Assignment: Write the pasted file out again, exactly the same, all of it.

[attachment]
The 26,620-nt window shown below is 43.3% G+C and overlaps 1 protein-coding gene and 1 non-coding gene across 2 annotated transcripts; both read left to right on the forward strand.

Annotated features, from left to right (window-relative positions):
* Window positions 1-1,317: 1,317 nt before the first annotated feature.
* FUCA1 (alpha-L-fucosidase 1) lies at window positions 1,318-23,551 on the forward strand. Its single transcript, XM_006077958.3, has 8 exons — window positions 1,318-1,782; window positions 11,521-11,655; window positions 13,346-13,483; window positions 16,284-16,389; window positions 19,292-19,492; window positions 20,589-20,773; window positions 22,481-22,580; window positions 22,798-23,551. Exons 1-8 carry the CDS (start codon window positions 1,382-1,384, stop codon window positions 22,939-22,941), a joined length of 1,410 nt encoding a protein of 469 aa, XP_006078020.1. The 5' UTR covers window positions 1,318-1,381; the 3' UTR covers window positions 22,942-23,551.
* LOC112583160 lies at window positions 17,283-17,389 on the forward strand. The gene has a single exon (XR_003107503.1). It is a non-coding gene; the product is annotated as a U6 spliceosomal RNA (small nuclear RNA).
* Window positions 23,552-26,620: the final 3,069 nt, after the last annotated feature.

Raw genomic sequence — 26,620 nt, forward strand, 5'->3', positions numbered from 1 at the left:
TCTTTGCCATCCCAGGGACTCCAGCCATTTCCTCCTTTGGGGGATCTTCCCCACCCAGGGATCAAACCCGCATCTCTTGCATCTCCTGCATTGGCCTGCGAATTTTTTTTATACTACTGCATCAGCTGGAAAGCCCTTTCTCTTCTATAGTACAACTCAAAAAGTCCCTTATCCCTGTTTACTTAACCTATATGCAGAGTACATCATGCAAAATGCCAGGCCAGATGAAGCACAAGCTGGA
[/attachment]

The 26,620-nt window shown below is 43.3% G+C and overlaps 1 protein-coding gene and 1 non-coding gene across 2 annotated transcripts; both read left to right on the forward strand.

Annotated features, from left to right (window-relative positions):
* Window positions 1-1,317: 1,317 nt before the first annotated feature.
* FUCA1 (alpha-L-fucosidase 1) lies at window positions 1,318-23,551 on the forward strand. Its single transcript, XM_006077958.3, has 8 exons — window positions 1,318-1,782; window positions 11,521-11,655; window positions 13,346-13,483; window positions 16,284-16,389; window positions 19,292-19,492; window positions 20,589-20,773; window positions 22,481-22,580; window positions 22,798-23,551. Exons 1-8 carry the CDS (start codon window positions 1,382-1,384, stop codon window positions 22,939-22,941), a joined length of 1,410 nt encoding a protein of 469 aa, XP_006078020.1. The 5' UTR covers window positions 1,318-1,381; the 3' UTR covers window positions 22,942-23,551.
* LOC112583160 lies at window positions 17,283-17,389 on the forward strand. The gene has a single exon (XR_003107503.1). It is a non-coding gene; the product is annotated as a U6 spliceosomal RNA (small nuclear RNA).
* Window positions 23,552-26,620: the final 3,069 nt, after the last annotated feature.

Raw genomic sequence — 26,620 nt, forward strand, 5'->3', positions numbered from 1 at the left:
TCTTTGCCATCCCAGGGACTCCAGCCATTTCCTCCTTTGGGGGATCTTCCCCACCCAGGGATCAAACCCGCATCTCTTGCATCTCCTGCATTGGCCTGCGAATTTTTTTTATACTACTGCATCAGCTGGAAAGCCCTTTCTCTTCTATAGTACAACTCAAAAAGTCCCTTATCCCTGTTTACTTAACCTATATGCAGAGTACATCATGCAAAATGCCAGGCCAGATGAAGCACAAGCTGGA